Note from BBT: I came across the piece below some time last week and instantly identified with the subject matter. The short article is written by an African-American university professor and details her understanding and experiences of being black but not Brazilian in Brazil. The perceptions of Professor Harrington analyze a phenomenon that I think many black people experience when visiting other countries where there are sizable black populations but in which the white citizens are considered the dominant society.
Harrington’s memories of the way she was sort of placed on a pedestal by white Brazilians because she was an American and not one of the native black people in the country reminds me of a story a Brazilian friend of mine shared with me probably back in about 2002. This friend, who I shall call ‘’Kamila’’, is originally from Rio de Janeiro and was taking courses at the University of Georgia, in Athens, Georgia, which just happens to be my city of birth.
I was in Athens for an event that focused on Portuguese-speaking countries, which include countries such as Brazil, Portugal, Mozambique, Angola and the Cape Verdean islands. In one memorable conversation, Kamila told me how she was received by her university advisors. Kamila is a dark-skinned, clearly black woman and she knew this. So, she never adapted the idea that she was a ”morena”, which is, as I’ve discussed at length in numerous previous articles, a term which can be used to define almost anyone in Brazil who isn’t a blond or a redhead.
Whether any shade of color encapsulating the black race, a white person with dark hair or a person of mixed race, almost anyone can be a morena or moreno. For decades, this term was used in order to avoid calling black people preto or negro, both meaning black, which was considered an insult. After all, for many years, nobody, ok, very few people, wanted to be defined as black. In a Brazil dominated by a belief in white superiority, it was like acknowledging one’s racial inferiority.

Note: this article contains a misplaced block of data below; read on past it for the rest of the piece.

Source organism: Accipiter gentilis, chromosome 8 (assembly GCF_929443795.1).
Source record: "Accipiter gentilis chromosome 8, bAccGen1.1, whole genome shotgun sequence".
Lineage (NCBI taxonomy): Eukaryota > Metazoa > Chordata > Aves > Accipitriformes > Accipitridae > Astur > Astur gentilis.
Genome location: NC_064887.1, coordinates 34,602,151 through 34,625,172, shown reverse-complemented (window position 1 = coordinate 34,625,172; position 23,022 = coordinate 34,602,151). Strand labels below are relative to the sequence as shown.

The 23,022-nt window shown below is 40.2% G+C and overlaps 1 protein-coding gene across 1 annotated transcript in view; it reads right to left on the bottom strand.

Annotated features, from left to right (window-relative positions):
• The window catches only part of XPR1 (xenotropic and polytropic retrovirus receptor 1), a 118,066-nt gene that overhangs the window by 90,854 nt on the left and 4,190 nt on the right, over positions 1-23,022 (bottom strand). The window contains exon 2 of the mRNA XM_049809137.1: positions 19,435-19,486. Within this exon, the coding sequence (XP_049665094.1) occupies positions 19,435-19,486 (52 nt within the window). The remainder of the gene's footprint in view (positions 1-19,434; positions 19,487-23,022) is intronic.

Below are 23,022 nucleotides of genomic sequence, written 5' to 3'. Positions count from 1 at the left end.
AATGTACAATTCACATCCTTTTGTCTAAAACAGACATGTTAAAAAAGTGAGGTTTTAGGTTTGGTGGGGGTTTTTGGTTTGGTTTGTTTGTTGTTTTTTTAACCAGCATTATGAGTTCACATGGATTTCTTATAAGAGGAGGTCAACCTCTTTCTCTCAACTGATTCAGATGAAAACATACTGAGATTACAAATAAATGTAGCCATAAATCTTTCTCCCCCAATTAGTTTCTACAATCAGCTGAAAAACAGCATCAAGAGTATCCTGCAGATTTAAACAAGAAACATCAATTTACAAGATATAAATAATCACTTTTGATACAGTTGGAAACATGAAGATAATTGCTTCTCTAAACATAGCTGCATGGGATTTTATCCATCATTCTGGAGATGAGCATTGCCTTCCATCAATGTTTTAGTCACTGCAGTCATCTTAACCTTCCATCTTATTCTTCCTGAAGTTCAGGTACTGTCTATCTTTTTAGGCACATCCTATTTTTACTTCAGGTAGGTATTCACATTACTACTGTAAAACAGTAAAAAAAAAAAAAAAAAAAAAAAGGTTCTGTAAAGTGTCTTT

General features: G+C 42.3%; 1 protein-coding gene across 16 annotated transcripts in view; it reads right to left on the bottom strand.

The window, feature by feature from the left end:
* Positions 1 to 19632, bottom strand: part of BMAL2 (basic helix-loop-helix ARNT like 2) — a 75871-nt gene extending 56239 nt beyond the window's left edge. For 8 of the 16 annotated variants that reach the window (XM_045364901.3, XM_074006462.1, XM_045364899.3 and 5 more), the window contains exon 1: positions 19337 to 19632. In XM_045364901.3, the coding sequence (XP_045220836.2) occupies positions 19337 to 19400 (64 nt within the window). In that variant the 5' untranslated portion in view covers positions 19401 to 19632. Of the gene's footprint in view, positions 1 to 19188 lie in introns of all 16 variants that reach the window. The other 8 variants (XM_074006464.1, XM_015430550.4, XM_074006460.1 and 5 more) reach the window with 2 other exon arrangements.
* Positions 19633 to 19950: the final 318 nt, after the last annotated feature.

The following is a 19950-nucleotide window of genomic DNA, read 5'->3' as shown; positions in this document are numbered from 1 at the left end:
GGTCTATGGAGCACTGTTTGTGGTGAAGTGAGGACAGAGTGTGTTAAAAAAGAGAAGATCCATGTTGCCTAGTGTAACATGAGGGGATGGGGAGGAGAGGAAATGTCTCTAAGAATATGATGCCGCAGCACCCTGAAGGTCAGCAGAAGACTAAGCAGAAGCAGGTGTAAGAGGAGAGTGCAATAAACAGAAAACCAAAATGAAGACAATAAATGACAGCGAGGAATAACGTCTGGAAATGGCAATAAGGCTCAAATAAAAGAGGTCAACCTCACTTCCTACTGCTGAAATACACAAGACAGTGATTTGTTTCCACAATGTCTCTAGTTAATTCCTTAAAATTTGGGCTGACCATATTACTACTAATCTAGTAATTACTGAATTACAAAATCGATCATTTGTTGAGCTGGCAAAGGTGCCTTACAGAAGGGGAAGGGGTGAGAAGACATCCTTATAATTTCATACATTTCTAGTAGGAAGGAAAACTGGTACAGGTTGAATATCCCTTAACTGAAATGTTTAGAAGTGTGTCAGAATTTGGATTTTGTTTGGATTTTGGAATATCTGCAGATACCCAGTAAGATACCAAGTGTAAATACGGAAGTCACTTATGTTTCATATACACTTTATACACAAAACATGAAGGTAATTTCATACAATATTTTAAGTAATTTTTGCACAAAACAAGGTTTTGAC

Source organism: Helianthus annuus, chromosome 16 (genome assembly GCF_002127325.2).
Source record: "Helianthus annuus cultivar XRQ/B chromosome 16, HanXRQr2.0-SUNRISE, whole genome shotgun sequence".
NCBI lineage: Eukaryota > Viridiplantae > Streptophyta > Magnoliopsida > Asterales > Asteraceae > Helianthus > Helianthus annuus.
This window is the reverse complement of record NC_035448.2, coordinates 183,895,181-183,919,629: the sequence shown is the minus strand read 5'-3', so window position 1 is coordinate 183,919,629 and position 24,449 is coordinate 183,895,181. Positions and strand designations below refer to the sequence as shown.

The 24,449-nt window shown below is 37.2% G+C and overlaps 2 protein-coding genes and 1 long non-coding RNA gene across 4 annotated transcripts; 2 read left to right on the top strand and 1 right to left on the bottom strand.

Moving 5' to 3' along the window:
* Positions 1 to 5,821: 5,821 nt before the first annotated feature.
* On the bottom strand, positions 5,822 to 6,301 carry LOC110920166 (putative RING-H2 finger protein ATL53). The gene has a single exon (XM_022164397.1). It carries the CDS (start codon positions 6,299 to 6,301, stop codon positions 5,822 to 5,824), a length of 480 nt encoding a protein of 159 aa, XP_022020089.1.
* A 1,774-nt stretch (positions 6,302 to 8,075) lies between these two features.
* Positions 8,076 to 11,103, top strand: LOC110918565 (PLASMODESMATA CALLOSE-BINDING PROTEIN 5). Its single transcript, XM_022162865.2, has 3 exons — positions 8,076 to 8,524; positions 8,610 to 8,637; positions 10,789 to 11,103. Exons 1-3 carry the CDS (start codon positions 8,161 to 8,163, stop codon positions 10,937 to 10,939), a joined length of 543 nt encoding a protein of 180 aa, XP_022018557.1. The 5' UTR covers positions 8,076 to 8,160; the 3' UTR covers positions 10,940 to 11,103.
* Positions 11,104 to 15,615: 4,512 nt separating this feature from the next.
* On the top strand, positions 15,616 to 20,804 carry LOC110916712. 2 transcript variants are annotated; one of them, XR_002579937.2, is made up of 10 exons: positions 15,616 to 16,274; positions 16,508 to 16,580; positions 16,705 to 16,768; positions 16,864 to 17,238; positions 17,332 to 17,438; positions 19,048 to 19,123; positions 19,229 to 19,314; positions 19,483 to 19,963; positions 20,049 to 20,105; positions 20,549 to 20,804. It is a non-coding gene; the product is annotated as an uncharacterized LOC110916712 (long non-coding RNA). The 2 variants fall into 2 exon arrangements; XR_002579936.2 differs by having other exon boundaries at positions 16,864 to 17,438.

Kamila explained how, upon getting to know her, her university advisor made an effort to convince her that she wasn’t ‘’one of those blacks’’, in reference to African-Americans. No, no, Kamila was ‘’different’’, or ‘’special’’. In some ways, I think I have experienced this in various parts of Brazil, but particularly in São Paulo, where I’ve spent the most time.
Physically, wherever I go in the world, I would be considered a black man and this is how I am seen in Brazil. Walking down the street, people would probably not immediately know that I am not Brazilian, and if they do, it could be due to my height. It’s simply not as common to see men that stand 6’4’’ in Brazil as it is in the US. Some people have claimed that they suspect that I am not from Brazil because of the way that I walk.
That may or may not be true, but given the way police kill black folks in Brazil, I don’t think whatever subtle difference people might note would save me from a police interrogation. But then again, that may not be true. Having lived in São Paulo for nearly nine years, I can say I’ve never had any run ins with police and I can’t honestly say that I’ve been victimized by any overtly racist situation.